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Weak Russian demand hits Chinese border town

(Global Times)    10:02, August 01, 2016

Two shoppers walk through the wholesale market at the Century Square in Manzhouli, North China's Inner Mongolia Autonomous Region. Photo: Chen Qingqing/GT

The economic slowdown in Russia, along with its weakening currency, the ruble, has put a lot of wholesale stores in a Chinese city on the border with Russia out of business, local business owners and experts said Sunday.

Wholesale stores in Manzhouli, North China's Inner Mongolia Autonomous Region were once thriving from strong demand by Russian customers, who would cross the border in search of cheap products such as clothing, hats and shoes.

But since the beginning of 2016, most merchants have been struggling to make a profit and many have closed their shops.

At Century Square, one of the major wholesale markets in the city where many Russian customers frequent, about 80 percent of stores have shut down, Ding Mingfang, who runs a camouflage military uniform store on the second floor, told the Global Times on Sunday.

Ding, originally from East China's Shandong Province, has been selling sweats and hats for nine years to Russian customers, with the help of his wife who is fluent in the language, but things are getting tougher as fewer Russians come to buy his products.

Three years ago, Russian customers used to purchase 10,000 yuan ($1,507) worth of products during one trip, but now they only spend 100 yuan, Ding said, noting his store makes only about 3,000 to 4,000 yuan a month, which can barely support his family.

And that struggle is not just faced by Ding's family, but many others as well.

"Many store owners here have left, as the ruble has depreciated a lot since 2015 while the demand in Russia has been shrinking," he said. "I still have a stockpile worth about 2 million yuan, how could I just shut down this store and leave like the others?"

The struggling businesses were on vivid display at Century Square on a Sunday afternoon, when many store owners were lying on chairs outside of the market.

All of the stores on the third floor have already been closed down, with only a few dust-covered mannequins abandoned in the hallway.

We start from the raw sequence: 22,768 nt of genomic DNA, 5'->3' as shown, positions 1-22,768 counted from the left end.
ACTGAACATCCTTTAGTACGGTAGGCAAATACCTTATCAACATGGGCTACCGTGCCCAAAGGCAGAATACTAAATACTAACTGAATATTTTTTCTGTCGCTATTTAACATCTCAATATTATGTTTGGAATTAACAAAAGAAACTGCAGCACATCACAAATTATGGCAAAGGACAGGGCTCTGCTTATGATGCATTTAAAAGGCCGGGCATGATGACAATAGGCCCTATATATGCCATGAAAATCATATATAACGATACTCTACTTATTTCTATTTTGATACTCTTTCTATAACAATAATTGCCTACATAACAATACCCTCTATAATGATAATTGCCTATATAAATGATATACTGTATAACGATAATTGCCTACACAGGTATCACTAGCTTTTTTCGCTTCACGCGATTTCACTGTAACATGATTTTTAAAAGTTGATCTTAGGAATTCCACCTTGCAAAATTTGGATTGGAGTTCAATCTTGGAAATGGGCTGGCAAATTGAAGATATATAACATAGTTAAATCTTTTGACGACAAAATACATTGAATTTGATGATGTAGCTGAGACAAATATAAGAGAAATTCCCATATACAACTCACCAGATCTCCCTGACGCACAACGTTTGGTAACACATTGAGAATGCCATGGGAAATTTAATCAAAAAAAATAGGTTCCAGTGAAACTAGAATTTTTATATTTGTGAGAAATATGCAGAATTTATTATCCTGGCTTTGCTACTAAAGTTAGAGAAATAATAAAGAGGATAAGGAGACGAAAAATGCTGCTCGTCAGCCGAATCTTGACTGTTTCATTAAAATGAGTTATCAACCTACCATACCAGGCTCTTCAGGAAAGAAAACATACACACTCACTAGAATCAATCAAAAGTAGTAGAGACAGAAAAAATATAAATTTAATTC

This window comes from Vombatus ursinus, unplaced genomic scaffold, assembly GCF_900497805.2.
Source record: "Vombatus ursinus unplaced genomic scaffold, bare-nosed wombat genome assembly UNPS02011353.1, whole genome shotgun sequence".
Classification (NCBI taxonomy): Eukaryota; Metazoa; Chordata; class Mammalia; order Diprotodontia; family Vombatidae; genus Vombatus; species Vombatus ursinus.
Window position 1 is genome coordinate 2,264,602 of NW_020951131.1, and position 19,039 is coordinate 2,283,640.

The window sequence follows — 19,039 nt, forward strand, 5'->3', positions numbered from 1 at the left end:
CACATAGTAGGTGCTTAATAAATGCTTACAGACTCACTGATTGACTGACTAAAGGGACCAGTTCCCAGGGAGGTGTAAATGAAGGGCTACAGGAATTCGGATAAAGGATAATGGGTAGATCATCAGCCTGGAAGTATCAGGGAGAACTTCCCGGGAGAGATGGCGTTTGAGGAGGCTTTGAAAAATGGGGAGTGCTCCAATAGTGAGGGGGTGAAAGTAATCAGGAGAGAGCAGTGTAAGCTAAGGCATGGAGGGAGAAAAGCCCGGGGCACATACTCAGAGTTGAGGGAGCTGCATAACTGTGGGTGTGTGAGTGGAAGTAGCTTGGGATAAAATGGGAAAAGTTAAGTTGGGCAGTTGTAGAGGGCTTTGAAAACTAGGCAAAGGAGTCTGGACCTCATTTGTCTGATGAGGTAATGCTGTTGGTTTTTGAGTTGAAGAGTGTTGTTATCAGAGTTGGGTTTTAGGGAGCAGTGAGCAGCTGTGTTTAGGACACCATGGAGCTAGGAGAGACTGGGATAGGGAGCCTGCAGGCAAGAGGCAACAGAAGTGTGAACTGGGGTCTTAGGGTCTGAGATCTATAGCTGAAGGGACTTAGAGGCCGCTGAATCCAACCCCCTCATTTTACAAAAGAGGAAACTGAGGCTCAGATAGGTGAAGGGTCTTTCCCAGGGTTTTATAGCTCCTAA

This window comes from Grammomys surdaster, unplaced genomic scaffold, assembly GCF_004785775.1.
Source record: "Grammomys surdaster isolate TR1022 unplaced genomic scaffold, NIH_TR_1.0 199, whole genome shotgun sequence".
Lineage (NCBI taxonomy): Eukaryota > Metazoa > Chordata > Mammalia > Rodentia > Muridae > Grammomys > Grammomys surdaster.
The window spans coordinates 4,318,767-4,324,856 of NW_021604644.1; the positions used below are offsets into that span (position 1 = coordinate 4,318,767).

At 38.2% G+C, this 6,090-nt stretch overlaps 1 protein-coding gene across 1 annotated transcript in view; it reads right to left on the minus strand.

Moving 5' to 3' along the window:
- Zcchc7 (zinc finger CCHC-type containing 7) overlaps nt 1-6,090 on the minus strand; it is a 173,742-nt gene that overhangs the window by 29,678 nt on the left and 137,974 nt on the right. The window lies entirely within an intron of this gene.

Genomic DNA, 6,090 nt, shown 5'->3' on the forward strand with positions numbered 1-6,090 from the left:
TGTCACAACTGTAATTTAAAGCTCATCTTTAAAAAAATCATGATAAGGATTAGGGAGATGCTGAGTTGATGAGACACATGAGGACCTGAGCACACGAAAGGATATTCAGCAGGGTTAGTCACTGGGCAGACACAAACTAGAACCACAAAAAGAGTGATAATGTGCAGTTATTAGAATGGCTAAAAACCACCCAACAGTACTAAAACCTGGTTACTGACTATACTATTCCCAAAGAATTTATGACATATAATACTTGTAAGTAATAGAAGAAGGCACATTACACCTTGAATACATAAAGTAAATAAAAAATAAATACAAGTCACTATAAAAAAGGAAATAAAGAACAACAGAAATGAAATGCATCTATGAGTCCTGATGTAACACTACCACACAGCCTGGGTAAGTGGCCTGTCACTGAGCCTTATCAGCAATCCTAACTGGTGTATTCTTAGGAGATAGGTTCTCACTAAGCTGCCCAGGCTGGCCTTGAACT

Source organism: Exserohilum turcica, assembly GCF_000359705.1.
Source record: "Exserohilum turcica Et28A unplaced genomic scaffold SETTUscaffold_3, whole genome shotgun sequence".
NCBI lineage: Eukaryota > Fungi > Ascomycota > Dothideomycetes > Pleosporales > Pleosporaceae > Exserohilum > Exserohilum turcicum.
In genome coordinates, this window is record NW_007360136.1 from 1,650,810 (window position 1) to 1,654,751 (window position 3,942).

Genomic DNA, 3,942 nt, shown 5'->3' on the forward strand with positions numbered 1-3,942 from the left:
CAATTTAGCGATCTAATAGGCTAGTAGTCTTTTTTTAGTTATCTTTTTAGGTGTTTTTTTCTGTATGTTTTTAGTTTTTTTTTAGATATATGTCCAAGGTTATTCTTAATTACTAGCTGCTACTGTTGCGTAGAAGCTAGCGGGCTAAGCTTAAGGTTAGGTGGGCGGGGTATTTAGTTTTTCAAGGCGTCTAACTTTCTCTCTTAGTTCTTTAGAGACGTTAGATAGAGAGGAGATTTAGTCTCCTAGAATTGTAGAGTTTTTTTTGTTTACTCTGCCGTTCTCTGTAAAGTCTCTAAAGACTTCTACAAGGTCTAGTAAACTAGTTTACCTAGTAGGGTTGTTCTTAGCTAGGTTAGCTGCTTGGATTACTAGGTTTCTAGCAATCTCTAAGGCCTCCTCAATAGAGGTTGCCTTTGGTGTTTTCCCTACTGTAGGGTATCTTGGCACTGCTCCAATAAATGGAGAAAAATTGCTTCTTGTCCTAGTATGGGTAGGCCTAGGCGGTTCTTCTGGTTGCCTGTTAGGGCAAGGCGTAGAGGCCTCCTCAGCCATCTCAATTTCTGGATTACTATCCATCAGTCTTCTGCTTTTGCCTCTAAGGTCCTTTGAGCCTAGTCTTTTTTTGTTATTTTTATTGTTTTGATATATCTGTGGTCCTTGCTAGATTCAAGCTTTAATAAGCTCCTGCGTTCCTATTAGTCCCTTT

"It has been harder and harder," a merchant surnamed Gao, who runs a sportswear store on the first floor, told the Global Times on Sunday.

He has been considering whether to close his store sooner or later this year like others have. "It's not wholesale anymore, it's more like retail, in other words, sell at the lowest price," he said.

Weak economy, currency

Scenes such as this are likely to have been caused by a weak Russian economy and its falling currency, according to Xiong Aizong, a research fellow with the Institute of World Economics and Politics at the Chinese Academy of Social Sciences.

"Obviously, the Russian economy faces a lot of challenges, especially with sanctions imposed by the West, and the ruble has devalued significantly following its economic slowdown," Xiong told the Global Times.

Though showing signs of improvement, the Russian economy still shrank 0.6 percent in the second quarter this year, Bloomberg reported on Thursday.

And the Russian ruble has fallen more than any other emerging market's currency in 2016 with a depreciation of almost 10 percent, Bloomberg said in January. It has been hovering around 65 against the dollar since April.

"Those factors have a great impact on trade," Xiong said.

Since the ruble's depreciation, Ding said he has laid off two employees and estimates that his losses since 2014 have reached 160,000 yuan. "Now I only send orders to two factories, I used to send [orders] to four," he noted.

Trade volume with Russia shrank about 11 percent from 2015, to 25.51 billion yuan ($3.84 billion), according to the Bureau of Commerce of the Inner Mongolia Autonomous Region.

Over 50 percent of that volume is petty trade in border areas, which declined about 14 percent from 2014, the bureau said in a separate post published in February.

But things might improve soon, the Russian economy is likely to recover with a rebound in oil prices and the currency is also likely to stabilize, according to Xiong.

(For the latest China news, Please follow People's Daily on Twitter and Facebook)(Editor: Kong Defang,Bianji)

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